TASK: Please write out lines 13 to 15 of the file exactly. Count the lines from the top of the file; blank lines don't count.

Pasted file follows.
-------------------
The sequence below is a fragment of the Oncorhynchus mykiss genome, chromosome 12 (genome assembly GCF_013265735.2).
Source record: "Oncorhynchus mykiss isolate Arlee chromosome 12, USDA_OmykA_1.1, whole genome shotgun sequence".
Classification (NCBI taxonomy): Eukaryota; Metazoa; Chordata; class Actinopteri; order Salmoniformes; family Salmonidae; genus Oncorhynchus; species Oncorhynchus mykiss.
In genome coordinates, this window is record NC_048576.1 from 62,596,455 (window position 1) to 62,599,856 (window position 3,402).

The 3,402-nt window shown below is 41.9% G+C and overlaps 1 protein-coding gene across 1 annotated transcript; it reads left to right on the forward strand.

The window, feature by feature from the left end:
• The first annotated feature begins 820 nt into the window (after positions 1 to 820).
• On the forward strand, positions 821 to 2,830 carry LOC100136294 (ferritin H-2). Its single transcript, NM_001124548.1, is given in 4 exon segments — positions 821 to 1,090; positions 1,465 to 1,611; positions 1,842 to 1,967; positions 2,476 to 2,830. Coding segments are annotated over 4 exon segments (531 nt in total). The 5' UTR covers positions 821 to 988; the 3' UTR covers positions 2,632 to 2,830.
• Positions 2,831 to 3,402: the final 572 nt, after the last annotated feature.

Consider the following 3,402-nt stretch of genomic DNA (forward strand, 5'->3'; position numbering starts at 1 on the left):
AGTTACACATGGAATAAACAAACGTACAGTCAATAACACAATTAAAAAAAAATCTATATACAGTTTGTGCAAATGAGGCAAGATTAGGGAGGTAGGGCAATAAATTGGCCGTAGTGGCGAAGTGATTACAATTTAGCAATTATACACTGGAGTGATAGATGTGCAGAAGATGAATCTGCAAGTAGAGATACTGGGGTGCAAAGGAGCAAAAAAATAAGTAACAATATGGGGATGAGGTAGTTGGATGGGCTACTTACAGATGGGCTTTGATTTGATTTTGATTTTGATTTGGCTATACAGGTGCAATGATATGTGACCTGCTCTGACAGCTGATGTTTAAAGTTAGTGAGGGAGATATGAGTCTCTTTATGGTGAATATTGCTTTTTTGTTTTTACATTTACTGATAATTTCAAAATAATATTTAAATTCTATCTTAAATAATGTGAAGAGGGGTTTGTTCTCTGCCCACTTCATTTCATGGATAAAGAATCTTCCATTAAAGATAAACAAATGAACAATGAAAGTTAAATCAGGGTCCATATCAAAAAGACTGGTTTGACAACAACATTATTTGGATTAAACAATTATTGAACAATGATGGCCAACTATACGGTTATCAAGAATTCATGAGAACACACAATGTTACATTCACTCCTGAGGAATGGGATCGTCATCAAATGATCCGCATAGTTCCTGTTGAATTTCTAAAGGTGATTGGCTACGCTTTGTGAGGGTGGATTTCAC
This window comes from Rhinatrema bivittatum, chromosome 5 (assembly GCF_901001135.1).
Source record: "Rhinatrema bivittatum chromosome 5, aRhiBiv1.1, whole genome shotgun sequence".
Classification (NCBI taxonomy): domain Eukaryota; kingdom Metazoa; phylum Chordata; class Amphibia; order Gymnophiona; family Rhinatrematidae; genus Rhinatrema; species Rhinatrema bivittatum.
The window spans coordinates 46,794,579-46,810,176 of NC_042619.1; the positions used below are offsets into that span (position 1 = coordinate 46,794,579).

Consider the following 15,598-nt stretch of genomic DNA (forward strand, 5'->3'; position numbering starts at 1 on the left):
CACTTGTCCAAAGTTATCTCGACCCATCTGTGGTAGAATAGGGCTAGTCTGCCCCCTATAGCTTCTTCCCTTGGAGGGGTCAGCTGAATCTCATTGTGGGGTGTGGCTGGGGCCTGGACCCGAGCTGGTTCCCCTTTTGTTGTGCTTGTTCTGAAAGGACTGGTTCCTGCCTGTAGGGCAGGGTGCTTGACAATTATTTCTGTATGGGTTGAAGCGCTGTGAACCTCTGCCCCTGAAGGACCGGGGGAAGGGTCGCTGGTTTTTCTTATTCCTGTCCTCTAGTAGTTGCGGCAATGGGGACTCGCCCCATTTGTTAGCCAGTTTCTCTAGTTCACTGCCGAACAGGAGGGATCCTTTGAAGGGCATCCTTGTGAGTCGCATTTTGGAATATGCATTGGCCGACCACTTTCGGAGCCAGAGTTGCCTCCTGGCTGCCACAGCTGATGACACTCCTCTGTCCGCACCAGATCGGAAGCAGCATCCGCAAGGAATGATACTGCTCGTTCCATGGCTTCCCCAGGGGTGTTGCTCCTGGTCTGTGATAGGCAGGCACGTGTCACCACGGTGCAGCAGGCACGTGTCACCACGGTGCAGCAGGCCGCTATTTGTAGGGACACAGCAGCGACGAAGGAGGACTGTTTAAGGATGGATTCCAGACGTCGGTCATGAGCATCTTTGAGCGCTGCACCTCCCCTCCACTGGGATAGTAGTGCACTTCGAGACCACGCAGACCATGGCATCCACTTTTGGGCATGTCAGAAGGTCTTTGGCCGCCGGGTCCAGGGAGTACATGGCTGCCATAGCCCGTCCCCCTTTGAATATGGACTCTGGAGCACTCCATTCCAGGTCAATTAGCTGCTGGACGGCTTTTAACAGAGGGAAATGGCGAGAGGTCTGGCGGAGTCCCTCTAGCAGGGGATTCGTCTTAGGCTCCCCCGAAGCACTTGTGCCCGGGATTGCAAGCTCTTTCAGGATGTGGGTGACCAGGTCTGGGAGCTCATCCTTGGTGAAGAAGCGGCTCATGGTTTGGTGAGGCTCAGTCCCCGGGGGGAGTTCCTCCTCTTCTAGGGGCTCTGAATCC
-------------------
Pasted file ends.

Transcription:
Source record: "Rhinatrema bivittatum chromosome 5, aRhiBiv1.1, whole genome shotgun sequence".
Classification (NCBI taxonomy): domain Eukaryota; kingdom Metazoa; phylum Chordata; class Amphibia; order Gymnophiona; family Rhinatrematidae; genus Rhinatrema; species Rhinatrema bivittatum.
The window spans coordinates 46,794,579-46,810,176 of NC_042619.1; the positions used below are offsets into that span (position 1 = coordinate 46,794,579).